These blossoms of the rose kingdom provide broad strokes of color.
The so-called groundcover roses could be considered the hobbits of the genus. Short in stature, spreading in girth, these roses are for the most part robust, hardworking garden plants. Like all roses, they appreciate generous feedings, but in other respects they're undemanding customers. And those of you who have better things to do than lug around a sprayer will find that most of them can do without fungicides.
What constitutes a groundcover rose? Rose experts recognize no official class by that name, but marketers and growers have come to apply the term to any rose that's shorter than average (typically topping out at one to three feet) and wider than tall — particularly when the plant is free-blooming and easy-care. "Groundcover" is more or less code for "compact, fuss-free, and puts on a great show in the landscape, but don't expect huge long-stemmed blossoms."
No rose truly behaves like a groundcover, of course, so it won't choke out weeds or form dense mats as would ivy, vinca or pachysandra. Plant groundcover roses where you want low-growing splashes of color — as with beds of annuals — or a low shrubby border to accent a path, a highlight for the front of a bed, a swath of bloom to cover a gentle slope, or an accent plant to flow from a container.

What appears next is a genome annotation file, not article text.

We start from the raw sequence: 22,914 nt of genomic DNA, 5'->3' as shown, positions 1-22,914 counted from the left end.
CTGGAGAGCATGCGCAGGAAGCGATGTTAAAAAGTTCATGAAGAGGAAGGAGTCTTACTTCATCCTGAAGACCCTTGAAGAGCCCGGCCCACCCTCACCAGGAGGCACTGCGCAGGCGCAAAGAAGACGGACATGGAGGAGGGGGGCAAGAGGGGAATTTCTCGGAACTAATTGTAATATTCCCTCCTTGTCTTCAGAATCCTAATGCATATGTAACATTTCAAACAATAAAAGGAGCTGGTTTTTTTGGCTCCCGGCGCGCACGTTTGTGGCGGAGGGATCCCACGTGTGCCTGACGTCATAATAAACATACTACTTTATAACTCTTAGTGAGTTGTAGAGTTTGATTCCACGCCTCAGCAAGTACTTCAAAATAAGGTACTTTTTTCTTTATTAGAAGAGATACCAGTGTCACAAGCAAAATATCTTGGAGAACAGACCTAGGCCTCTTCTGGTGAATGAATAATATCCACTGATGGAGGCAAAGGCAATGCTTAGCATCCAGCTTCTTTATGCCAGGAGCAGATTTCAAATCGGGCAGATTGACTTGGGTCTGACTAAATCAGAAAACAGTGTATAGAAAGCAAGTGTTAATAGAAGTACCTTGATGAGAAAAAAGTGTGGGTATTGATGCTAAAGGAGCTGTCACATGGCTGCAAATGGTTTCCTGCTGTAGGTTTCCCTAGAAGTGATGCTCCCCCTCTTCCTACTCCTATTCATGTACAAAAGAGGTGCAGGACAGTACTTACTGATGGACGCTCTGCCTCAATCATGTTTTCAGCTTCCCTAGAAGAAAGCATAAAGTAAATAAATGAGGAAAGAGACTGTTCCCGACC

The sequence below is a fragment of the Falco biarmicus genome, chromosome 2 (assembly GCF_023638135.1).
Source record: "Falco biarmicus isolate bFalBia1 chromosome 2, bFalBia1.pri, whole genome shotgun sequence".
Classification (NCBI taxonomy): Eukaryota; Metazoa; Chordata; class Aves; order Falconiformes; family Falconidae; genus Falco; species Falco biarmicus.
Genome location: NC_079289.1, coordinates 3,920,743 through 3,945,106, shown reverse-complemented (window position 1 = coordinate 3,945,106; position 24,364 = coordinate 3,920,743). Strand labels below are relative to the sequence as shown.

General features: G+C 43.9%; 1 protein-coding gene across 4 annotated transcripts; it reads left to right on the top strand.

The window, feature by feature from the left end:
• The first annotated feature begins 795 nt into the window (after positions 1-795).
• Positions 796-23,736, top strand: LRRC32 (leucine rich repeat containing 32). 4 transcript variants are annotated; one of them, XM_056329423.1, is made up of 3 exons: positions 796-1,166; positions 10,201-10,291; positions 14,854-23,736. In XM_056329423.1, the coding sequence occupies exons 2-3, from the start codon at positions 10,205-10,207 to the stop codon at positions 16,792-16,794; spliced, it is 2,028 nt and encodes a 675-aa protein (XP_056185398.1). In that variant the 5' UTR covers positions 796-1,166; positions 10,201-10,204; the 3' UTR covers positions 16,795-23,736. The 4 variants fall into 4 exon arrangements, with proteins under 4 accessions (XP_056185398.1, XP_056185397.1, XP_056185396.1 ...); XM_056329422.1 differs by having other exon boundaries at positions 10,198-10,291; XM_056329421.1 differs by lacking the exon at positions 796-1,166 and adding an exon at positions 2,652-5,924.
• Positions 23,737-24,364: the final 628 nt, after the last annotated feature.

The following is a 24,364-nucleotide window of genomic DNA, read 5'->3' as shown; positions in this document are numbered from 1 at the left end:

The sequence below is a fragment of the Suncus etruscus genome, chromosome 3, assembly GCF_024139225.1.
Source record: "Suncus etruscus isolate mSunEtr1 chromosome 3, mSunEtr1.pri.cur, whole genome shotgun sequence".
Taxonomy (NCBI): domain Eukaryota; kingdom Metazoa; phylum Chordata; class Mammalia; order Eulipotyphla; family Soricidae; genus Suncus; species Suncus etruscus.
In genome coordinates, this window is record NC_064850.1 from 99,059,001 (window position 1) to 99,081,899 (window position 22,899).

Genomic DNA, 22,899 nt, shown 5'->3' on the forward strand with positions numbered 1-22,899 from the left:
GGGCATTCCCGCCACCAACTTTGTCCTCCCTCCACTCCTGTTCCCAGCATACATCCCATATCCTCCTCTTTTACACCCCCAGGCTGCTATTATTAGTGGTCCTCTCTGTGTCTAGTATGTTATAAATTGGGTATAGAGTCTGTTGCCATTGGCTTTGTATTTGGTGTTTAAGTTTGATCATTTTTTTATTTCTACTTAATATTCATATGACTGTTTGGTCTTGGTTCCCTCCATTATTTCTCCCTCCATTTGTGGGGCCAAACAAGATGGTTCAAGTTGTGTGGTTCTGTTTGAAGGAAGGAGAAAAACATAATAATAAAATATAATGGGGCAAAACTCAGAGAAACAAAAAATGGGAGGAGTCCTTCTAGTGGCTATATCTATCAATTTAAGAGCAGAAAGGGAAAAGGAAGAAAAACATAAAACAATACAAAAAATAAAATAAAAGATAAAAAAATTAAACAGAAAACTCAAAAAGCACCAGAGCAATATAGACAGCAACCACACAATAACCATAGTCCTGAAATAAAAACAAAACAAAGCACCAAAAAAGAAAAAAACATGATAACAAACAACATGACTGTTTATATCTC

Here are a few garden-worthy varieties to consider:
Flower Carpet Coral: Sporting a gorgeous new shade in the series that put groundcover roses on the map, Flower Carpet Coral bears single, ruffled, coppery-pink blooms with golden stamens. Introduced in 2002, the plant is said to be as disease-resistant as the original Flower Carpet. Its leaves are glossy and medium-green; blooms are produced in generous clusters that darken to a reddish-coral as they age. Plants grow two to three feet tall and up to four feet wide. Hardy to Zone 5.
'Baby Blanket': This gorgeous little shrub's softly frilled pink blossoms look good enough to eat. But don't let the cutie-pie name fool you — this baby is tough enough to resist both disease and cold. A product of the Kordes nursery in Germany, 'Baby Blanket' has won three gold medals. The foliage is small, shiny and dark green; the bush is shrubby but diminutive, reaching a height of three feet and a width of five feet. It repeats well, producing generous clusters of bloom. Hardy to Zone 4.
'Electric Blanket': Here's another promising Kordes offering. Lush, double, salmon-pink blooms with a light, sweet scent cover this 18-inch-tall floribunda. Plants spread to about two feet, with healthy dark-green foliage. 'Electric Blanket' won honors in Germany's ADR trials, which test roses in a number of microclimates over a three-year-period with no spraying. Survivors are by definition ironclad.